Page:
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Blood Tests being Underutilized in Diagnosing Celiac Disease

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Celiac disease, one of the most common autoimmune diseases in the world today, often goes undiagnosed due to asymptomatic patients and many nonspecific symptoms. To diagnose a patient with celiac disease, a positive intestinal biopsy is typically necessary. But when physicians need to decide on whether or not to order a biopsy, they have many […]

Gluten Alternatives: Effects of Eating Quinoa in Celiac Patients

Alternatives to gluten are absolutely vital to those diagnosed with celiac disease as the only treatment available currently is a life-long, strict gluten-free diet. Many doctors and nutritionists recommend foods like amaranth, millet, buckwheat, and quinoa as substitutes for wheat and other grains toxic for celiac patients; however, there have been recent laboratory tests that […]

Celiac Disease Risk Linked to Absence of Bacteria in the Gut

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A recent study published by the American Journal of Epidemiology by several scientists including Dr. Peter H. R. Green, the founder of the Columbia University Celiac Disease Center and a Medical Advisory Board member for the Celiac Disease Foundation, has found a link between a particular bacterial strain typically found in the human gut and […]

Gluten and Infant Feeding Pattern’s Possible Effect on Prevalence of Celiac Disease

Celiac disease (CD) is an autoimmune disease associated with small intestinal damage and villous atrophy. It occurs in genetically susceptible people of all ages and can involve a variety of symptoms and can also be asymptomatic. Not every genetically susceptible person gets CD however, most likely signifying that environmental factors influence the disease. Infant feeding […]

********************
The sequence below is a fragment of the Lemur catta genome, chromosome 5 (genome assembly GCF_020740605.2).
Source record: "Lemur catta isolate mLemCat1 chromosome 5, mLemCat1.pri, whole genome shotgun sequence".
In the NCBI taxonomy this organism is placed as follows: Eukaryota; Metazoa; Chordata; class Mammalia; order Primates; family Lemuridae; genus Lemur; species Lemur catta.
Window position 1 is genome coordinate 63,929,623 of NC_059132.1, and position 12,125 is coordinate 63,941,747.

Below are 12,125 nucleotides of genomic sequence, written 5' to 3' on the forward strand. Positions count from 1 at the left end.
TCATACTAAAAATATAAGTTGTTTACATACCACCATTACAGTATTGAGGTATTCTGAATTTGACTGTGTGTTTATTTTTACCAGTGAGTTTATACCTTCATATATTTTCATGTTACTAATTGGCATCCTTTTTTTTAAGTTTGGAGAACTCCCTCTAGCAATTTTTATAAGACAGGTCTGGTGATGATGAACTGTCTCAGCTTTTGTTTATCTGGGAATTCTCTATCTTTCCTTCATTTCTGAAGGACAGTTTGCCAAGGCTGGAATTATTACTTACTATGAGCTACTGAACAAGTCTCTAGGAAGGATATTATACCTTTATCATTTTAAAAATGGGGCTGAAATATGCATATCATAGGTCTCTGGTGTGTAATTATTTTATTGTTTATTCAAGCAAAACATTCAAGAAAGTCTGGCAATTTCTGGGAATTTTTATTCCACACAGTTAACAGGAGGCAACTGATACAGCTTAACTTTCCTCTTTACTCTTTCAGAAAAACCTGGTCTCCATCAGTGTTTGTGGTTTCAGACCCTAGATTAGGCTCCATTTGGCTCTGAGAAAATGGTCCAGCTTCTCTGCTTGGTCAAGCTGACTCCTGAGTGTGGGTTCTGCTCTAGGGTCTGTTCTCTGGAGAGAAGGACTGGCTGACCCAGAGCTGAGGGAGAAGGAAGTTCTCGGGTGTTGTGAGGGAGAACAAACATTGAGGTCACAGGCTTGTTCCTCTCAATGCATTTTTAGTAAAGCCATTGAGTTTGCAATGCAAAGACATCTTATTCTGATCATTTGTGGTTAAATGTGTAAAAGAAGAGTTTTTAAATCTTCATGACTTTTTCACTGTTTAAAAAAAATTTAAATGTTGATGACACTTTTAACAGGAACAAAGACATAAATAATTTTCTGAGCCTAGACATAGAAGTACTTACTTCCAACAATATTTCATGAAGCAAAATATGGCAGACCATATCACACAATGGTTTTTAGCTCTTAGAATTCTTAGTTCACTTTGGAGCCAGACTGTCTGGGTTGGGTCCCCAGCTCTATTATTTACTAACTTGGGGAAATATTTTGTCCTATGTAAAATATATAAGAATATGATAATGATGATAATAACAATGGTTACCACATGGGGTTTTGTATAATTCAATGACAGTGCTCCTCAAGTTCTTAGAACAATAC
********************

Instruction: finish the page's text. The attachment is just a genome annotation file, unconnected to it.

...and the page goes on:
Usefulness of Symptoms as a Diagnostic Tool for Celiac Disease

Celiac disease (CD) is the most common genetically-induced food intolerance and is thought to be present in about 1% of the world’s population. Many cases of CD go undiagnosed until adulthood but mass screening for CD for the entire population is controversial. Instead of serological (blood serum) screening for CD markers as a first step, a questionnaire could be an alternative to identifying those at risk for CD. A recent study in Sweden by Rosen et al. examined strategies for screening children for CD. Published online by Pediatrics on January 13, the study had 12-year-old children and their parents complete questionnaires about symptoms of CD and family history.

Early Feeding and Risk of Celiac Disease in a Prospective Birth Cohort

OBJECTIVES: Timing of gluten introduction has been associated with the risk of celiac disease (CD) in children, but the optimal time window is unknown. We aimed to study the effect of age of gluten introduction on the risk of CD, adjusting for continued breastfeeding. METHODS: In The Norwegian Mother and Child Cohort Study, a prospective […]